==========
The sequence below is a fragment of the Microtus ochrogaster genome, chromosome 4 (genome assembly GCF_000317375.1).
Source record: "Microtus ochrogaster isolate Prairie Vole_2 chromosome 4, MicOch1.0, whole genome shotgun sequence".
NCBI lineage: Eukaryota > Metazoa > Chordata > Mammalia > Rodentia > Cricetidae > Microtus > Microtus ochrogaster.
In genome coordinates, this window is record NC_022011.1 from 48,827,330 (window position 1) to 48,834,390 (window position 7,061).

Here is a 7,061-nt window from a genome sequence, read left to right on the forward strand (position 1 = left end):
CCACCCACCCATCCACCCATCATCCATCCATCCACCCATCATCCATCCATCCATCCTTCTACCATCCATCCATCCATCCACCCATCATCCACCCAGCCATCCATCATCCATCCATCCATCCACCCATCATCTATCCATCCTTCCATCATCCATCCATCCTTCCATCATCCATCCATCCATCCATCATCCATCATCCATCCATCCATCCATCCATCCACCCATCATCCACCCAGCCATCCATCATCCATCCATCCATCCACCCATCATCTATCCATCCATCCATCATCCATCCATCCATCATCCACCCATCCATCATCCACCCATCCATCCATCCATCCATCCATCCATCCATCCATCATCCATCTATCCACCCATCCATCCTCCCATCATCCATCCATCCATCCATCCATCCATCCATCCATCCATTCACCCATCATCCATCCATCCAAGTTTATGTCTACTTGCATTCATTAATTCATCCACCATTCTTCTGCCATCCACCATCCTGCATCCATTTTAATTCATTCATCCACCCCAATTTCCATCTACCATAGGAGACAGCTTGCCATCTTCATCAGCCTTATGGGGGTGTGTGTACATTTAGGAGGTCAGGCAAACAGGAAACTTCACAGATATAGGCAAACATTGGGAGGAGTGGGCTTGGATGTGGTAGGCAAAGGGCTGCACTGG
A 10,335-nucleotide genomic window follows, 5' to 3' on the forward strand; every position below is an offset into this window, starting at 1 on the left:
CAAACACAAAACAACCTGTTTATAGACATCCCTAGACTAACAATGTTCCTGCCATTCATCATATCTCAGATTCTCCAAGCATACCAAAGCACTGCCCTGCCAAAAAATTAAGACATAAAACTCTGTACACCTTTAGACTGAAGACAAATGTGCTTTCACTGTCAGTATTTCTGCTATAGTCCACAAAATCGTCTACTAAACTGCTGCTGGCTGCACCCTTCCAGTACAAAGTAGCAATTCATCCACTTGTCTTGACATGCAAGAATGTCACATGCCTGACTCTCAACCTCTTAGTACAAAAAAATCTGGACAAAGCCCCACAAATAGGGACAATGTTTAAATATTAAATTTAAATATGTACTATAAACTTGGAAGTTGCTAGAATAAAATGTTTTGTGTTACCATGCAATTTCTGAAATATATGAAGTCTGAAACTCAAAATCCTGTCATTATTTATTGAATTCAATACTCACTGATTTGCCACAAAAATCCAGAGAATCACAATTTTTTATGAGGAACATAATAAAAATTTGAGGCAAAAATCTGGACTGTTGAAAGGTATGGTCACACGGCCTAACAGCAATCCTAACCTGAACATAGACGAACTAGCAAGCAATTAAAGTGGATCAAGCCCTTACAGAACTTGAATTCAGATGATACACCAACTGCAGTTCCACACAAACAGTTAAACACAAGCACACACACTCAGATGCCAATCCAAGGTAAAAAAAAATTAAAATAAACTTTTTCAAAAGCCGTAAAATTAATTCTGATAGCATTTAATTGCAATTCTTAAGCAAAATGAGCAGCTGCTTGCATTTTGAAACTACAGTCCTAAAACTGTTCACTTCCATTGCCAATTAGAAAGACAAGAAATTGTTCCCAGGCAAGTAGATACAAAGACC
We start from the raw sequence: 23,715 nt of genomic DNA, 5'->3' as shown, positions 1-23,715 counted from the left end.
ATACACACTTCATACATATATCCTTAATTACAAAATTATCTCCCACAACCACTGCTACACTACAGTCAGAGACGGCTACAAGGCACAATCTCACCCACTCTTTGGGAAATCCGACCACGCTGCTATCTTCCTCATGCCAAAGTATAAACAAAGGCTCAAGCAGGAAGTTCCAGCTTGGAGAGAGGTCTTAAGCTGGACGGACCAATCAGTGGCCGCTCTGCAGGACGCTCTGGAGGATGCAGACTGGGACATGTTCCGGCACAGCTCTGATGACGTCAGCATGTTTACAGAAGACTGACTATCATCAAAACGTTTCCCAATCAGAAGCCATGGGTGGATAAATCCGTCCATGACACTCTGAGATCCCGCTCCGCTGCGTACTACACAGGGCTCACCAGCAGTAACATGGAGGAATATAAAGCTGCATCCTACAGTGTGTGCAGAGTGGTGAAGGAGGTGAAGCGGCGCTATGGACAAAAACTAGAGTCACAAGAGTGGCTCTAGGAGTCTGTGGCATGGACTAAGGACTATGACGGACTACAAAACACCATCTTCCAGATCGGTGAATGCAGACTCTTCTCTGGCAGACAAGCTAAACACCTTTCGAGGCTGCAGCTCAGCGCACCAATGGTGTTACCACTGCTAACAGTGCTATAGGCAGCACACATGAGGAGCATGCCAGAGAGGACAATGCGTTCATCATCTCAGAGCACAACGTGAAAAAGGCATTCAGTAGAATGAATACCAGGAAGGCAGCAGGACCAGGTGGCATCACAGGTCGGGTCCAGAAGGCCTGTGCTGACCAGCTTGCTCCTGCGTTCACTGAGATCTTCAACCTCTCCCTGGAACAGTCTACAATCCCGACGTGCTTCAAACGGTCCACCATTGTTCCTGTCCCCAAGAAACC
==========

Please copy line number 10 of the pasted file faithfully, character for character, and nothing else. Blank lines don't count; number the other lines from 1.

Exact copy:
ATACACACTTCATACATATATCCTTAATTACAAAATTATCTCCCACAACCACTGCTACACTACAGTCAGAGACGGCTACAAGGCACAATCTCACCCACTCTTTGGGAAATCCGACCACGCTGCTATCTTCCTCATGCCAAAGTATAAACAAAGGCTCAAGCAGGAAGTTCCAGCTTGGAGAGAGGTCTTAAGCTGGACGGACCAATCAGTGGCCGCTCTGCAGGACGCTCTGGAGGATGCAGACTGGGACATGTTCCGGCACAGCTCTGATGACGTCAGCATGTTTACAGAAGACTGACTATCATCAAAACGTTTCCCAATCAGAAGCCATGGGTGGATAAATCCGTCCATGACACTCTGAGATCCCGCTCCGCTGCGTACTACACAGGGCTCACCAGCAGTAACATGGAGGAATATAAAGCTGCATCCTACAGTGTGTGCAGAGTGGTGAAGGAGGTGAAGCGGCGCTATGGACAAAAACTAGAGTCACAAGAGTGGCTCTAGGAGTCTGTGGCATGGACTAAGGACTATGACGGACTACAAAACACCATCTTCCAGATCGGTGAATGCAGACTCTTCTCTGGCAGACAAGCTAAACACCTTTCGAGGCTGCAGCTCAGCGCACCAATGGTGTTACCACTGCTAACAGTGCTATAGGCAGCACACATGAGGAGCATGCCAGAGAGGACAATGCGTTCATCATCTCAGAGCACAACGTGAAAAAGGCATTCAGTAGAATGAATACCAGGAAGGCAGCAGGACCAGGTGGCATCACAGGTCGGGTCCAGAAGGCCTGTGCTGACCAGCTTGCTCCTGCGTTCACTGAGATCTTCAACCTCTCCCTGGAACAGTCTACAATCCCGACGTGCTTCAAACGGTCCACCATTGTTCCTGTCCCCAAGAAACC